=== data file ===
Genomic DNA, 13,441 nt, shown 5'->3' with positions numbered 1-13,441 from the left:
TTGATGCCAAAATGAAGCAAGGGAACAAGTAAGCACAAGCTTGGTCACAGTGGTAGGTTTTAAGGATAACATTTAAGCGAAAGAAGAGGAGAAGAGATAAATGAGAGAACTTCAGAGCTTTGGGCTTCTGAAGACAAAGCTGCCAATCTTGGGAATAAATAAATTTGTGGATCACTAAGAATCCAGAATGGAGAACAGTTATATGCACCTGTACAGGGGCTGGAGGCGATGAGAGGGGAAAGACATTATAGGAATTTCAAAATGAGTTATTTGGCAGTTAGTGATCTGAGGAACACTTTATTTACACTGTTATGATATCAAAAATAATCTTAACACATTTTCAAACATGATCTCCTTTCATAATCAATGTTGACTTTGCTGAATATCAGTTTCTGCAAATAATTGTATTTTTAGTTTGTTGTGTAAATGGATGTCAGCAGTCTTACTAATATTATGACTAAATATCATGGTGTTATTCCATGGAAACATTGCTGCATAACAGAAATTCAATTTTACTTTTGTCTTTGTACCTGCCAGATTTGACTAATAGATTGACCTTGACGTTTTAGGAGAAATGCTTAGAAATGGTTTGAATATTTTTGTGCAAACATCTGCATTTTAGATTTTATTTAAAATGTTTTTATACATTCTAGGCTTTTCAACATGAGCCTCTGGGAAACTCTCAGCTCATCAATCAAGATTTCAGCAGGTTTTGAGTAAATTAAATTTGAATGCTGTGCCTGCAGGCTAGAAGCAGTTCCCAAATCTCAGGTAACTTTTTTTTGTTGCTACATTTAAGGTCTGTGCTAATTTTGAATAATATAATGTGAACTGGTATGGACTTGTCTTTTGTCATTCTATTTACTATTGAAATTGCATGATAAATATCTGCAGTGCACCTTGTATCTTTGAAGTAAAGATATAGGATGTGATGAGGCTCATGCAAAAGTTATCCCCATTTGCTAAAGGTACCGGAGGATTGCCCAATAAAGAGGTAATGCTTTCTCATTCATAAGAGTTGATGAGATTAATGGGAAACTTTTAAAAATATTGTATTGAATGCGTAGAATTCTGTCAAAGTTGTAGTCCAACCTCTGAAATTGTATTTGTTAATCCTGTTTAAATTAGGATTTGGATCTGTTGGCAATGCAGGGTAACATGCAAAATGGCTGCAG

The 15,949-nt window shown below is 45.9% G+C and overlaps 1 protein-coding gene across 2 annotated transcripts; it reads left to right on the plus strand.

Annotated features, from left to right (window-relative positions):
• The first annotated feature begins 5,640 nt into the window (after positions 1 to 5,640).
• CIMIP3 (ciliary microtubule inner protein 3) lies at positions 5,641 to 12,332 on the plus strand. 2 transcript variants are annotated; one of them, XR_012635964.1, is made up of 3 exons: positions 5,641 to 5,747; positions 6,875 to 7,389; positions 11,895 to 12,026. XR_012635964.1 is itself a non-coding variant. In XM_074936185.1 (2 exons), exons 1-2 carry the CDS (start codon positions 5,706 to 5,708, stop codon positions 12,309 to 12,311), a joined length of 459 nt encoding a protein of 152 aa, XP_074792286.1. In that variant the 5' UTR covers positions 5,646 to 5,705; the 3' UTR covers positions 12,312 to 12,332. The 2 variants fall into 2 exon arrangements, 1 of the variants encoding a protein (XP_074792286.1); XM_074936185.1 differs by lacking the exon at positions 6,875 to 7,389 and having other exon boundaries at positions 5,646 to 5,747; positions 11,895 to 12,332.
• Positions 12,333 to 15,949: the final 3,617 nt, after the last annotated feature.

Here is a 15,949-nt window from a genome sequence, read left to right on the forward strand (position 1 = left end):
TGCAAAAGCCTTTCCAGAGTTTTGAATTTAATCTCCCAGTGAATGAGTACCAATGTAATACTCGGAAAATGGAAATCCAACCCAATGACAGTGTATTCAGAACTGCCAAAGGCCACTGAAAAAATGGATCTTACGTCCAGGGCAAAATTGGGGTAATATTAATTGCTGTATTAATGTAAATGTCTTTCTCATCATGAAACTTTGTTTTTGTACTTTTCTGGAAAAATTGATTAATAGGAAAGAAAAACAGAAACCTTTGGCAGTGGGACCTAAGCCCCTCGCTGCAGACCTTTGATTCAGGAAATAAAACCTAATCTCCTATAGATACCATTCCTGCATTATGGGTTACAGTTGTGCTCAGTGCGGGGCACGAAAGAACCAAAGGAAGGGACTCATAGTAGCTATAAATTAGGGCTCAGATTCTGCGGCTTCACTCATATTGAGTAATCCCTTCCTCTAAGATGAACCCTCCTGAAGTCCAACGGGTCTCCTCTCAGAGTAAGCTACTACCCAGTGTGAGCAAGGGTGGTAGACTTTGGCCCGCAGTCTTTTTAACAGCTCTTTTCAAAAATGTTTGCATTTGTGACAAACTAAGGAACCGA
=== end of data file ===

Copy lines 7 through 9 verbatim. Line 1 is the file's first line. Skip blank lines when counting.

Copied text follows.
• Positions 12,333 to 15,949: the final 3,617 nt, after the last annotated feature.

Here is a 15,949-nt window from a genome sequence, read left to right on the forward strand (position 1 = left end):
TGCAAAAGCCTTTCCAGAGTTTTGAATTTAATCTCCCAGTGAATGAGTACCAATGTAATACTCGGAAAATGGAAATCCAACCCAATGACAGTGTATTCAGAACTGCCAAAGGCCACTGAAAAAATGGATCTTACGTCCAGGGCAAAATTGGGGTAATATTAATTGCTGTATTAATGTAAATGTCTTTCTCATCATGAAACTTTGTTTTTGTACTTTTCTGGAAAAATTGATTAATAGGAAAGAAAAACAGAAACCTTTGGCAGTGGGACCTAAGCCCCTCGCTGCAGACCTTTGATTCAGGAAATAAAACCTAATCTCCTATAGATACCATTCCTGCATTATGGGTTACAGTTGTGCTCAGTGCGGGGCACGAAAGAACCAAAGGAAGGGACTCATAGTAGCTATAAATTAGGGCTCAGATTCTGCGGCTTCACTCATATTGAGTAATCCCTTCCTCTAAGATGAACCCTCCTGAAGTCCAACGGGTCTCCTCTCAGAGTAAGCTACTACCCAGTGTGAGCAAGGGTGGTAGACTTTGGCCCGCAGTCTTTTTAACAGCTCTTTTCAAAAATGTTTGCATTTGTGACAAACTAAGGAACCGA